Lawmakers propose new watercraft restrictions to save southern resident orcas

By Sean Harding

Washington Newspaper Publishers Association

Olympia Lawmakers, whale watchers and environmentalists reached a rare consensus at a hearing on a proposed speed limit for boats operating near Puget Sound’s endangered southern resident orcas this week. However, they were less successful when it came to measures that would restrict commercial and other whale watching activities in the area.

Senate Bill 5577 would make it illegal for a person to operate a vessel exceeding 7 knots within a half nautical mile of southern resident orcas. It also wouldbe unlawful for any whale watch vessel to approach within 650 yards of the orcas until Jan. 1, 2023.

Current regulations prohibit vessels from approaching within 200 yards of a southern resident orca or positioning themselves within 400 yards of the expected path of the animals.

The bill was introduced by Sen. Christine Rolfes (D-Bainbridge Island). It has 9 Democratic co-sponsors.

The bill incorporates several recommendations from the Southern Resident Orca Task Force, which Gov. Jay Inslee formed last year to develop a long-term plan for protecting the species. A companion bill also has been introduced in the House.

“Why do we need to quiet the waters?” asked Todd Hass, who led the vessels working group for the task force. “Because orcas are highly auditory animals and take advantage of the typically great benefits of using sound-based signaling and hearing rather than vision.”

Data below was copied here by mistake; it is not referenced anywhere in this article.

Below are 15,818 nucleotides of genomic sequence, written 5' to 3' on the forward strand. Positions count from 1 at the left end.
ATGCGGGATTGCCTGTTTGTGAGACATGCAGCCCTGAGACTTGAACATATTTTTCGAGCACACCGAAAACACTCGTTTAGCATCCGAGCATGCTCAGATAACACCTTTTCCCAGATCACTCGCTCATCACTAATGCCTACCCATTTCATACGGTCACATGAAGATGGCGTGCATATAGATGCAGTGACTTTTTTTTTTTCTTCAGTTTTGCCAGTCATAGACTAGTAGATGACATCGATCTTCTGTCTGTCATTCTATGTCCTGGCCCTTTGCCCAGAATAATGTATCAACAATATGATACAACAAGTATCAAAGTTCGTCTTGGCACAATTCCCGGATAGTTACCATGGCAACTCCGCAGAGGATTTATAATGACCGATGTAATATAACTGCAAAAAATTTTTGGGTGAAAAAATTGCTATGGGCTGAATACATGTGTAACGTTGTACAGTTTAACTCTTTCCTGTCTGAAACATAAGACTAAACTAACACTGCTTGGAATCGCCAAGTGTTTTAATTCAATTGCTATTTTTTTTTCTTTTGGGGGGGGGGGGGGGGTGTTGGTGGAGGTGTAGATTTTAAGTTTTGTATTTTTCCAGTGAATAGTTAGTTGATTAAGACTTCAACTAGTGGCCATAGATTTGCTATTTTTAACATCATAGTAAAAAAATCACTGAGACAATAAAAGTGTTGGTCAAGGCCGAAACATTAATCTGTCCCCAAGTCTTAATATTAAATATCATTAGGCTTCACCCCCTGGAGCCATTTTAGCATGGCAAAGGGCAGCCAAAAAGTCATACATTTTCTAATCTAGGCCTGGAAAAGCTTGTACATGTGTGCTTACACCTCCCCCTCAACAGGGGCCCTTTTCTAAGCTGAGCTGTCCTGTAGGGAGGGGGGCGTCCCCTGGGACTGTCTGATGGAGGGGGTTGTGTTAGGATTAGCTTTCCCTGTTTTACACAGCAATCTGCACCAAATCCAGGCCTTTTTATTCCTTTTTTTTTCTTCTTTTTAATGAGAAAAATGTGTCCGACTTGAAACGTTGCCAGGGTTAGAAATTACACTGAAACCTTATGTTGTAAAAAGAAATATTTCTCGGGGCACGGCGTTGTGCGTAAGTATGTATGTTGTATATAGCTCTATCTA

Watercraft operated by the federal government would not be subject to the regulations, nor would state, local and tribal vessels conducting law enforcement, search and rescue, and public safety missions.

The bill would also establish a permit system for whale watching operations in the inland waters of Washington. With permitting, regulators could refine the distance, the number of vessels and amount of time spent with the whales. The annual fees would range from $425 to $2,925 depending on the number of passengers carried. Only some operators with previous whale watch experience in Washington waters could be licensed.

“Slow boats are quiet boats,” said Shane Aggargaard, a captain and general manager at Island Adventures Whale Watching, who has been operating tours since 1996. “My 30-meter catamaran that carries 150 passengers is quieter than my 28-foot Boston Whaler.”

Aggregard said he agreed with the speed limit but opposed the 650-yard viewing distance for whale watch operators.

“If you increase the viewing distance, it’s essentially a moratorium,” he said. “If you have a moratorium, there won’t be boats on scene to lead as an example.”

“They do act as a sentinel around those whales,” said Steve Finney, vice president of the Recreational Boating Association of Washington. “They are professional. They know what they’re doing, and the recreational boaters do respect them for that.”

The bill’s supporters said that given the precariousness of the orcas’ continued existence, every measure should be taken to ensure their survival.

“The Southern residents are looking a lot like the canaries in the coal mine in the Salish Sea and Puget Sound,” said Alan “Hobbes” Buchanan, a Friday Harbor-based whale watch operator. He said he closed his whale watching business last October when he said he realized he was “part of the problem.”

“We need to take a precautionary approach given the severity and urgency of the situation,” said Nora Nickum on behalf of the Seattle Aquarium. “And we believe that means advancing all of the measures in this bill.”

EDITOR’S NOTE: This story has been updated to correct the spelling of the name of Shane Aggargaard and to correct the sponsors of the bill.